The “primary consideration of the courts in the construction of statutes is to ascertain and give effect to the intention of the Legislature” (McKinney's Cons. Laws of N.Y., Book 1, Statutes § 92(a);  see, Rust v. Reyer, 91 N.Y.2d 355, 670 N.Y.S.2d 822, 693 N.E.2d 1074).   To achieve such objective, our courts are first bound to try to ascertain such intent from a literal reading of the statute (see, McKinney's Statutes §§ 92(b), 94;  Finger Lakes Racing Assn. v. New York State Racing & Wagering Bd., 45 N.Y.2d 471, 410 N.Y.S.2d 268, 382 N.E.2d 1131).   But when a statute, construed according to its ordinary meaning, conflicts with obvious legislative intent, the court must depart from a strict literal interpretation (see, McKinney's Statutes § 111;  New York State Bankers Assn. v. Albright, 38 N.Y.2d 430, 381 N.Y.S.2d 17, 343 N.E.2d 735;  People v. Davis, 195 A.D.2d 1, 606 N.Y.S.2d 899) in order to uphold the general statutory scheme governing the subject matter.   Finally, in the rare circumstance where two conflicting statutes cannot be reconciled, the later enactment must prevail as it is the more recent expression of the legislature's will (see, McKinney's Statutes § 398;  see also, Abate v. Mundt, 25 N.Y.2d 309, 305 N.Y.S.2d 465, 253 N.E.2d 189, aff'd, 403 U.S. 182, 91 S.Ct. 1904, 29 L.Ed.2d 399).

 Nothing in the legislative history suggests that the revisers of the SCPA in 1980 had focused on EPTL 8-1.1(c)(1) and decided to leave its jurisdictional restriction as an exception to the new statutory scheme which gave the Surrogate's Court authority over all lifetime trusts.   It is more likely that any contradictory provision was intended to be eliminated by the sweeping language of sections 1501 and 1509 and thus should not prevent this court from exercising its power as here proposed.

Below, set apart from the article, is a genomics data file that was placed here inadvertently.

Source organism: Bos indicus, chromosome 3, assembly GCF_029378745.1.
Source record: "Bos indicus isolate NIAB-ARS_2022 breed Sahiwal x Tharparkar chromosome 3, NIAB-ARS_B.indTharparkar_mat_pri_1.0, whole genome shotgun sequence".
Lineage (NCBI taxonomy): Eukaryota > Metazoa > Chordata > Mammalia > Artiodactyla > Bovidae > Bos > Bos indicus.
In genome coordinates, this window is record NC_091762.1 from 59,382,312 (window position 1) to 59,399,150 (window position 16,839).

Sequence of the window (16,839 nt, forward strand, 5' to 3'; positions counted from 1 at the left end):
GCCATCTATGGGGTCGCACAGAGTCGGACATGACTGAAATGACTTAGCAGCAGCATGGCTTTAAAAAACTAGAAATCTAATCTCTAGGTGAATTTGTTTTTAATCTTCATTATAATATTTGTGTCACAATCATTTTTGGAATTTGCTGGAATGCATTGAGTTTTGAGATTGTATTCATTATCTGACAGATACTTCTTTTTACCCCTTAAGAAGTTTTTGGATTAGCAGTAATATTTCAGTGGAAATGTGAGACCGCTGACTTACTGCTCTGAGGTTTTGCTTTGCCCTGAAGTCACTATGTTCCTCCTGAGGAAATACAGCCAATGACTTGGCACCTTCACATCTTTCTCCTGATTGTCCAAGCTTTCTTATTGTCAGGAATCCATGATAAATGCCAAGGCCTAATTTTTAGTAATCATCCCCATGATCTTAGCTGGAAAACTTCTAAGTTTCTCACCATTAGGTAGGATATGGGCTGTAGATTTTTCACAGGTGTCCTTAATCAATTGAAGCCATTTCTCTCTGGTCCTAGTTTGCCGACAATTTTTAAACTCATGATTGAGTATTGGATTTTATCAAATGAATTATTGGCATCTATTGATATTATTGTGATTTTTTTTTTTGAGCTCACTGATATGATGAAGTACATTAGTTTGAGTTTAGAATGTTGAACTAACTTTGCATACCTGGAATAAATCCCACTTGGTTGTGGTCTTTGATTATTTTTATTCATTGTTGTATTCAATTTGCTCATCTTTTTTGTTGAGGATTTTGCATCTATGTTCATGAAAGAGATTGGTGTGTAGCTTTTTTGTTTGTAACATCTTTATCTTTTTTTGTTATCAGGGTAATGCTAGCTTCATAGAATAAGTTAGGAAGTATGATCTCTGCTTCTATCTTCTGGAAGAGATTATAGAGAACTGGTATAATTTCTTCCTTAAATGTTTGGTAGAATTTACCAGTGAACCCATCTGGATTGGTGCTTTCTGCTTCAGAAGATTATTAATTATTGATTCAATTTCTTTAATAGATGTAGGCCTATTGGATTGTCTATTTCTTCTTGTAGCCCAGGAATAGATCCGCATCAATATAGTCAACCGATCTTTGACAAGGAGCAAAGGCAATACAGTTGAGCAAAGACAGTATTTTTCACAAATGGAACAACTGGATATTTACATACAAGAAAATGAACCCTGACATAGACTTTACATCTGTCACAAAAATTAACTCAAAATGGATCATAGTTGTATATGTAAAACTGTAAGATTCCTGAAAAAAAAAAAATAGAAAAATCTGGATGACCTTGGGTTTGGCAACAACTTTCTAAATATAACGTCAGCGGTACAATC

There is no question that a literal application of EPTL 8-1.1(c)(1) would be at odds with the overall legislative design reflected in the 1980 amendments to the SCPA which were clearly intended to eliminate jurisdictional uncertainties arising under the bifurcated system created by the 1967 legislation.   Despite the restrictive language of the statutes in the period between 1967 and 1980, some Surrogates had nevertheless exercised jurisdiction over lifetime trusts whose settlors had died, relying on the Surrogate's Court's broad jurisdiction over the “affairs of decedents” under the New York Constitution (Art. VI, § 12[d] ) (Matter of Frohlich, 87 Misc.2d 518, 385 N.Y.S.2d 922;  Matter of Fornason, 88 Misc.2d 736, 389 N.Y.S.2d 1003).   The legislature was aware that the exercise of jurisdiction over lifetime trusts was becoming increasingly fragmented (see Mem. of Off. of Ct. Admin., 1980 N.Y. Legis. Ann., at 205).   Its solution was to give jurisdiction to the Surrogate's Court over all lifetime trusts.   As noted in the New York State Assembly 1980 Judiciary Committee Bill Memorandum (Bill Jacket, L. 1980, ch. 503):

The Surrogate's Courts of the State are expert in matters of fiduciary relationships and other matters relating to trusts, whether or not related to the affairs of a decedent.   It would be more efficient and economical if the administration of all gratuitous trusts could be handled in one forum which had expertise in the substantive and the procedural law relating to such matters.

In view of the above comment, it surely could not have been the legislature's intent to keep part of the old system by reserving for the Supreme Court, through EPTL 8-1.1(c)(1), exclusive jurisdiction over one particular type of lifetime trust, i.e., charitable trusts having no relationship to the “affairs of decedents.”

Based upon all the foregoing, EPTL 8-1.1(c)(2) and SCPA 1501 are construed as providing for jurisdiction in the Surrogate's Court over lifetime charitable trusts.